Boats could not go further upstream than this due to narrowing of rapids. Hence a town formed about a day's ride from Gloucester. Timber getting cedar, ensured goods were brought to Wingham and shipped to Newcastle and beyond by boat. Coopernook formed a local shipping hub. In 1844, the government of New South Wales had established Wingham as its administrative centre; when the North Coast railway line came through in 1913, it ended at Taree. Before the rest of the line was completed it became apparent that it was safer to send goods by rail to Newcastle and Sydney rather than hazarding the bar at the outlet to the river at Harrington where many ships had been lost. Although connected to the railway, sea transport continued to dominate along the North Coast until the 1930s; this changed when the Martin Bridge replaced the ferry across the Manning River in 1940. River traffic reduced after this, ensuring Taree's place as the centre of business; the oldest surviving building in Taree is the old St Paul's Presbyterian Church, built in 1869 in the Victorian Gothic Revival style, next door to the current building, in Albert Street.
Taree has a number of heritage-listed sites, including: North Coast railway: Taree railway station Taree experiences a humid subtropical climate. Taree gets around 102.5 sunny days annually. Of the 17,820 people resident in Taree; the unemployment rate is double the national average. The most common industries of employment is retail and aged care; the median weekly household income is $719. This compares with a national average of $1,234. A plurality of children live in families with no one in employment. 41.3% of households have a gross weekly income of less than $600. The median age in Taree is 44. 8.0% of the population is Aboriginal or Torres Strait Islander, with the average age amongst this group being 19. Taree has a higher proportion of people aged 65+; this compares with a national average of 14%. 4.2% of residents are aged 85+, more than double the national average of 1.9%. 86.9% of residents report being born in Australia. Other than Australia the most common countries of birth are England, New Zealand and the Netherlands.
82.9% report both parents being born in Australia, notably higher than the national average of 53.7%. The top religious groups in Taree are Anglican 32.7%, Catholic 19.1%, No Religion 16.2%, Uniting Church 7.3% and Presbyterian and Reformed 4.2%. There are several public schools in the Taree area including Taree Public School, Taree High School, Taree West Public School, Manning Gardens Public School, Chatham Public School, Chatham High School, Cundletown Public School. Private schools in and around Taree include Manning District Adventist School, Manning Valley Anglican College, Taree Christian College, Kolodong, St Joseph's Primary School, St Clare's High School. Several post-secondary education and training facilities have a presence in Taree: the North Coast Institute of TAFE, Taree Community College, the Australian Technical College - Manning Valley Campus; the Manning River Times is based in Taree. All major digital-only television channels are available in Taree; the networks and the channels they broadcast are listed as follows: Prime7/Channel Seven, 7Two and 7Mate.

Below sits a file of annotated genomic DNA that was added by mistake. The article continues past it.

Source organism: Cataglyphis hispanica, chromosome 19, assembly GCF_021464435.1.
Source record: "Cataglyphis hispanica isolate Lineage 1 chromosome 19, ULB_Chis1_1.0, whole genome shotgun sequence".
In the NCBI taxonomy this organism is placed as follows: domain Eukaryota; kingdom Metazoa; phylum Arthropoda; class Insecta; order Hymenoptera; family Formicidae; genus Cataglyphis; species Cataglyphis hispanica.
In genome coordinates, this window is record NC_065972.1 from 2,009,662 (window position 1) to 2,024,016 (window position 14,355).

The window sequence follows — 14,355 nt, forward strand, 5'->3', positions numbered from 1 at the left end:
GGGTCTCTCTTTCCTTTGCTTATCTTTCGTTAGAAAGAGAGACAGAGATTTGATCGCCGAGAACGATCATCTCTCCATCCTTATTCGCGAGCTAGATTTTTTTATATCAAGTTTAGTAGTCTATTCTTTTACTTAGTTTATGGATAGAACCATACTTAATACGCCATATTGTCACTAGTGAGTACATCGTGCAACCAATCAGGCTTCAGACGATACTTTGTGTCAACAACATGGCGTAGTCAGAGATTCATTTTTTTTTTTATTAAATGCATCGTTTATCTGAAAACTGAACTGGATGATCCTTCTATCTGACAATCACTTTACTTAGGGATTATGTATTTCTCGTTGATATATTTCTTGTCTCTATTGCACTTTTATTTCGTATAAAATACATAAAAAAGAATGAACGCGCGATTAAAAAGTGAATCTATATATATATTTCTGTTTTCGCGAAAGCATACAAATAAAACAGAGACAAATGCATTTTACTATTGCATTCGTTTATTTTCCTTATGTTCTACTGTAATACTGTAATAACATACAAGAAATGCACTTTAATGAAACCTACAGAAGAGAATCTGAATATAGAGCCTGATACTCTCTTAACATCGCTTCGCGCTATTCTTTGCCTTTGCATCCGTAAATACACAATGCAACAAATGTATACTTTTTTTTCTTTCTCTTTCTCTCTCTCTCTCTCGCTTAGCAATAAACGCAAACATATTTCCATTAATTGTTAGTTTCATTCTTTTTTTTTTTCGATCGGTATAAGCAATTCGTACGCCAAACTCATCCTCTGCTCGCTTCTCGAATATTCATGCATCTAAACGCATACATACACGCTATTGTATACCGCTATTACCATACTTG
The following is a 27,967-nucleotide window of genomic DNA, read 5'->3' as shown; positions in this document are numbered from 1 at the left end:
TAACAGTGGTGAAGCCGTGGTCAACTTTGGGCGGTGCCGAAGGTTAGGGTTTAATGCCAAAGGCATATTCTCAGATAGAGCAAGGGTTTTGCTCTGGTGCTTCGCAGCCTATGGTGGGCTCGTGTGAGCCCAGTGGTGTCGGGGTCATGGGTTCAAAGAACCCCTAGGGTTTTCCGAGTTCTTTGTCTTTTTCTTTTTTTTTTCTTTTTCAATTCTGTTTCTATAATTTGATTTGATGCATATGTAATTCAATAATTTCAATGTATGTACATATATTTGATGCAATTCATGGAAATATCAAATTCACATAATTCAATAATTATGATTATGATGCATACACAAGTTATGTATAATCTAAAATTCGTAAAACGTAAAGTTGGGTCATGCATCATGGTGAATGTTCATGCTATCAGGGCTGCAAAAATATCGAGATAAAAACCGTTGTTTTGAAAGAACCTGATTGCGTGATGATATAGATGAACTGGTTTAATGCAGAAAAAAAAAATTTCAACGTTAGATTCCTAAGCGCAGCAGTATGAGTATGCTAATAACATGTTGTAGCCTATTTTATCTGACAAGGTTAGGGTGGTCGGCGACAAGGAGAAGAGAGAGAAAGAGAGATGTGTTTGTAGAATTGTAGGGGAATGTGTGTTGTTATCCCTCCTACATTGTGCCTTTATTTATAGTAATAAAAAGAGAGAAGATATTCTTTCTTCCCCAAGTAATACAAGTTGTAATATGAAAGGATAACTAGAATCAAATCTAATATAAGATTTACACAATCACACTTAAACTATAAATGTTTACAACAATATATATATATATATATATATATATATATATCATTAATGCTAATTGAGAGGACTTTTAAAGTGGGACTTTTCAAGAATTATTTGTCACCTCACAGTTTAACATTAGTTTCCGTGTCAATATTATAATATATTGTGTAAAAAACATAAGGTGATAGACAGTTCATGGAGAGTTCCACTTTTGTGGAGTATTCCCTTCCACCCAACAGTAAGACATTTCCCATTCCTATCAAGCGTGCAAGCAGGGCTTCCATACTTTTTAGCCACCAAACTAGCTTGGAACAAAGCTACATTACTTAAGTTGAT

NBN, GO! and GEM. WIN Television, ONE and ELEVEN. ABC1, ABC2/ABC4Kids, ABC3 and ABC News 24, part of the Australian Broadcasting Corporation. SBS ONE, SBS2 and NITV, part of the Special Broadcasting Service. NBN Television and Channel Seven broadcast local news bulletins at 6.00pm. Prime Television, NBN Television and WIN Television all maintain offices in the city. There are four local radio stations, commercial stations 2RE and Max FM and community stations 2BOB and 2TLP; the ABC broadcasts ABC Classic FM, Radio National and ABC Mid North Coast into Taree. Rhema FM Manning Great Lakes broadcasts from studios in nearby Wingham and Racing Radio is broadcast to Taree. Nearby towns include historic Wingham and the beachside town of Old Bar. A local tourist attraction is a building called "The World's Largest Oyster" called "The Big Oyster". Big Things are a common form of tourist attraction in Australia. Like the Big Merino and Big Banana, the'Oys